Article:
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Status: Finished  |  Genre: Memoir  |  House: Booksie Classic
About a girl who doesnt realise the consequence of her actions untill its too late. The last few hours of her life, and how she doesnt realise things do matter. Not everything is as simple as it first seems.

Submitted: April 10, 2007

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Submitted: April 10, 2007




The dull drone of the alarm sounded. Breaking June from the far off dreams of happiness concocted with in the troubled mind she called her own. Lying lifeless amongst the knotted mess of her freshly blood drenched bed sheets, the crimson red had stained her usually pearly white hands, and neck. The alarm continued to pollute the room with its unnatural man made noises, but its sounds went unnoticed by her. All that June heard was the faint persistence of white noise that echoed through out the empty house. She had to stand up, but found herself trapped in the illusion all this was but a bad dream. Though her hazel eyes remained clenched shut tightly, shielded form the harsh rays of sun light that pierced through the gaps of the blinds, June could still picture the horror of reality she would see as soon as she gave in to the alarms persistence. The consequences of what she had done last night ran through her mind, the throbbing cuts on her throat pulsated wildly as she tried to think of how to make this right. But all June could see was what she had done to herself, and how she had given in to the urge. She now understood how it was addictive, and how she no longer had control over the knife once its cold metal surface pressed against her skin.

Eyes still shut, June carefully placed one foot on the cold wooden floor boards below her. She had stepped straight into a pool of thinning blood. It was almost cold and had seeped through the delicate cracks of the wood. June didn’t dare open her eyes, maybe it was water? She thought, trying to tell herself this wasn’t happening again. Placing the other foot a fair distance form the other, in hope not to find more blood, Junes eyes wrenched open suddenly against her will, she realized that though she had her feet a fair length apart, the blood had still spilled all across the floor. She sprung form the comfort of the damp mattress, and into the vibrant stream of blood that spread across the once brassy coloured floor boards. June jerked her head around the room, panicking, as she tried to see anything to remind her of, why?

The phone rang abruptly. June stepped carefully through the puddles of her blood as she tried to reach it, grasping her neck trying to control the aching pain that traveled across the still open cuts. The ringing of the phone meshed with the alarm and everything seemed to become just a wave of meaningless noise, June grew dizzy, everything fluctuated wildly, as though she was on a type of rollercoaster. Finding it hard to stand, her boney legs trembled. June fell to the floor the room as the room continued to sway, all she could see was a haze of crimson red. It stung her eyes. She lay lifeless on the floor, amongst the mess of her own existence, praying that everything would stop, that she would stop. But June had been praying for this for what seemed like a life time, where as in reality it had only been the last few months. But then again, a few months can be a life time. The phone stopped ringing, but a message started to record over the static of the old answering machine.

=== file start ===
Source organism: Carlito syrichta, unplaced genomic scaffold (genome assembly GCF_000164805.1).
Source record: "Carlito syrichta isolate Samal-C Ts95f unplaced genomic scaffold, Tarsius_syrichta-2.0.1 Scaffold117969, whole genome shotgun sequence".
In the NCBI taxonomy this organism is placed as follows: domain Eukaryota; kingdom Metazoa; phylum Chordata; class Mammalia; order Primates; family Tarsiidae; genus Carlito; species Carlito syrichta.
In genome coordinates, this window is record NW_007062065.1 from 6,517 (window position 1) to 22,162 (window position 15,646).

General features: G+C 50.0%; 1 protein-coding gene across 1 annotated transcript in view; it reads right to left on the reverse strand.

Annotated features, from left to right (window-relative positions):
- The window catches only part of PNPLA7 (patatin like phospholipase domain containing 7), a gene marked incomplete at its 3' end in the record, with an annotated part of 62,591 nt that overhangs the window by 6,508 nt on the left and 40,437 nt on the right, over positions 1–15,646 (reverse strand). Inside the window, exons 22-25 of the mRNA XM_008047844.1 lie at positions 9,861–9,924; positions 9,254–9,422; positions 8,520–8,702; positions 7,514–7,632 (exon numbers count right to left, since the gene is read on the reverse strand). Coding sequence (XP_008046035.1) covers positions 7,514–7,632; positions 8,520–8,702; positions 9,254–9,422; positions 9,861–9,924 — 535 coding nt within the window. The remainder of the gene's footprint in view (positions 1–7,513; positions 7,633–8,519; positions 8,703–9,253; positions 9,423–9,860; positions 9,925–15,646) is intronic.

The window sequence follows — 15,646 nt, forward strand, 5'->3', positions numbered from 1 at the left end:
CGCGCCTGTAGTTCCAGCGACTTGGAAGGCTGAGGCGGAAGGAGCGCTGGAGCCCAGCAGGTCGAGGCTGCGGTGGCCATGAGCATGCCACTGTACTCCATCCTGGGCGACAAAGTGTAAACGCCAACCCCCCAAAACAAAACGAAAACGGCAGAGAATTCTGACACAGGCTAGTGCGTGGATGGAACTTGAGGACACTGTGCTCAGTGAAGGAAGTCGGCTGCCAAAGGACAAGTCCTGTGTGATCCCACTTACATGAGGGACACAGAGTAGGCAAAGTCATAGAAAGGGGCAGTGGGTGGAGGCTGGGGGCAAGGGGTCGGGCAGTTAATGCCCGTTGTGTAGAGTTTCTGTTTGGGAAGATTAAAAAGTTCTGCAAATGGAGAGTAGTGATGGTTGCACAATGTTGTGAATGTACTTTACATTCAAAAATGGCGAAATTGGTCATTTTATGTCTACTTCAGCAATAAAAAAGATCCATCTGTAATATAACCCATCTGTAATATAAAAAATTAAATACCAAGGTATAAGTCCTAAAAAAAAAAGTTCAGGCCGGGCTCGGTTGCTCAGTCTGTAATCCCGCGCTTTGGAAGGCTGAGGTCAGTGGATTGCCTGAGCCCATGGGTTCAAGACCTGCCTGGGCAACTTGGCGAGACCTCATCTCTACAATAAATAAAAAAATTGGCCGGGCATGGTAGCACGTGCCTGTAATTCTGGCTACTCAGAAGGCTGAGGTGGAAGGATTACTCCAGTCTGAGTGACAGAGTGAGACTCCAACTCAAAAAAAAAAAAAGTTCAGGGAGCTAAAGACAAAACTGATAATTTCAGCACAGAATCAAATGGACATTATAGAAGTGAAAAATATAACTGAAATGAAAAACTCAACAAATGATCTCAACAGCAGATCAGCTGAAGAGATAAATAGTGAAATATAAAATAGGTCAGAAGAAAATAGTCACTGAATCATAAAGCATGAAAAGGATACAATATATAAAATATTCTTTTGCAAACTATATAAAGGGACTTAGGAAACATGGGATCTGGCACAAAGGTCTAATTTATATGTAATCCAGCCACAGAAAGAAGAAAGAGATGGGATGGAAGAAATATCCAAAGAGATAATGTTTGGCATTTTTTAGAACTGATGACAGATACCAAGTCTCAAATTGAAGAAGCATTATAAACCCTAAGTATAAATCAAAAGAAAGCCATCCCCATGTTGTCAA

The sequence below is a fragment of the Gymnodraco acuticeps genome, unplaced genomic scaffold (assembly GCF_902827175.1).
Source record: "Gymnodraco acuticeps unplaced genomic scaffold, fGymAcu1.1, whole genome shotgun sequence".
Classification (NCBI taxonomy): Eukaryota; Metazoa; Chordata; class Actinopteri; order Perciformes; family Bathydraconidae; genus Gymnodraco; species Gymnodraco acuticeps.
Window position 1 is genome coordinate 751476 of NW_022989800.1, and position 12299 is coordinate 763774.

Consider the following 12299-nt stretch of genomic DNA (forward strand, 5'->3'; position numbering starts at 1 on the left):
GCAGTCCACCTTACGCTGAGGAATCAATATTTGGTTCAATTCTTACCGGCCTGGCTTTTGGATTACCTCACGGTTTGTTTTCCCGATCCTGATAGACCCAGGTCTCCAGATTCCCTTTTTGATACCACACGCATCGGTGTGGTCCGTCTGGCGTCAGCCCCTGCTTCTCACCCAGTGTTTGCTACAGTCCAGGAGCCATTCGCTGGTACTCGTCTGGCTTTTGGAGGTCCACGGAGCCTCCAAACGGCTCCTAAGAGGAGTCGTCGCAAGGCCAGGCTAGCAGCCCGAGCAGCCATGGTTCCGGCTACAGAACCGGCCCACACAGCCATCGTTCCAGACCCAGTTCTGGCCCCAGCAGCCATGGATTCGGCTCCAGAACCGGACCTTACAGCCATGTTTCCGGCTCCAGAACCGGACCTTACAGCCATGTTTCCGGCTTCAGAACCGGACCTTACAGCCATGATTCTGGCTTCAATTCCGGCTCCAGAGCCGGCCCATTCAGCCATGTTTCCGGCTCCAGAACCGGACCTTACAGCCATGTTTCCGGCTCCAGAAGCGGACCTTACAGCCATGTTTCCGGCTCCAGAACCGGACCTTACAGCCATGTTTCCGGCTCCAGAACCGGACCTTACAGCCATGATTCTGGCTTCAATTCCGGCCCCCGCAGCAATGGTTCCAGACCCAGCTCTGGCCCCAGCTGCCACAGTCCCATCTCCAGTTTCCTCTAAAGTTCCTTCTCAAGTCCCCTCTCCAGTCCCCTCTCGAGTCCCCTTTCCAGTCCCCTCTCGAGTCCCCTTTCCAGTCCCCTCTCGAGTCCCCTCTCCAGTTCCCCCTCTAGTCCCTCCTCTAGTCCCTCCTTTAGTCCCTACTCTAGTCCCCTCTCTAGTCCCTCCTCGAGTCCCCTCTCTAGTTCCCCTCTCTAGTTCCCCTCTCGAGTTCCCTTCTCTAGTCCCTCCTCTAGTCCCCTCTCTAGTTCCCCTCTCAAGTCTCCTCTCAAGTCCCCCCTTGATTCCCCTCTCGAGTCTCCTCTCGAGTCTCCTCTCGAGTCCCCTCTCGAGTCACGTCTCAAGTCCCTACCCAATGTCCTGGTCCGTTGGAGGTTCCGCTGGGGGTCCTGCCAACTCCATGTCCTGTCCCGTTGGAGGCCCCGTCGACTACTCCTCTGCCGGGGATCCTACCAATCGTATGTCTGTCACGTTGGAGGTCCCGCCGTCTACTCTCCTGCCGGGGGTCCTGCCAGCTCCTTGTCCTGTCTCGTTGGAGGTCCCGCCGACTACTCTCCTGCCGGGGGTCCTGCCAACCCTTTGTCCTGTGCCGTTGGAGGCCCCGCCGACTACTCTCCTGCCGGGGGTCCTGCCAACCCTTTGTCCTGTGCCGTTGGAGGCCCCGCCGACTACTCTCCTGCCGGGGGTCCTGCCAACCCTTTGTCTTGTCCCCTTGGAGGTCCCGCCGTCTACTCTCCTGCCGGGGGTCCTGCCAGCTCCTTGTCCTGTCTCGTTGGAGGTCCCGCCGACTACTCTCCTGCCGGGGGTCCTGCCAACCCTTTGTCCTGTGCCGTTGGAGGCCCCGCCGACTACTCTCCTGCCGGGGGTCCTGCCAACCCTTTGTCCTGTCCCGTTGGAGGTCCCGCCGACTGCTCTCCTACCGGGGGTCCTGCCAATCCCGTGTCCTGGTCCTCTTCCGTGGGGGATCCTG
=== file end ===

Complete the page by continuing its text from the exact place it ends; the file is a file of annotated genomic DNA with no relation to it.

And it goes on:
“Hey June its me, like obviously who else would be calling, I’m gonna be working all day, so I’ll see you at like I don’t know… umm well I have to close so probably like eight, but then Mark is taking me out later so about actually you will be in bed by the time I get home, so I’ll just say goodnight now, okay well later honey.” The recording stopped, and June felt a wave of relief pass through her.

Her sister Terry wouldn’t be home today, so she had time to clean up the mess of the blood and go by some new foundation to cover the cuts. This was perfect. Except she had missed school yesterday and it would be suspicious to have no note for being absent two days. Maybe she could just say she had to visit the councilor. This was a good excuse for June to use, and she took advantage of it perhaps a bit too often. Both of her parents had died at the start of the year, by suicide, and everyone was always extra sympathetic to her now.

June lived with her only sister Terry. Terry looked after her since their parent’s death. She was twenty one. She was a pretty girl, with a fair completion and wavy dark brown hair that came down to about her waist. She always dressed very elegantly and had a classic style, unlike any other of the people who lived in their neighborhood. June had always been jealous of her sister, the way people respected her, the way everyone liked her, but most of all June idolized her for her strong sense of resiliency. Terry seemed to move on so easily after their parents’ suicide. She just picked up her life, and was always grateful for still having June. Of course this always made June feel guilty for not being able to cope, and for hurting herself when she knew her sister loved her. But it was hard not to give in to the cold blade of a knife when she thought of how her parents had died, and how she and her sister had been so oblivious to their obvious depression. June had always wanted to ask Terry if she knew anything about how unhappy they were, but always felt out of place bring up such a grim topic with some one who seemed so happy.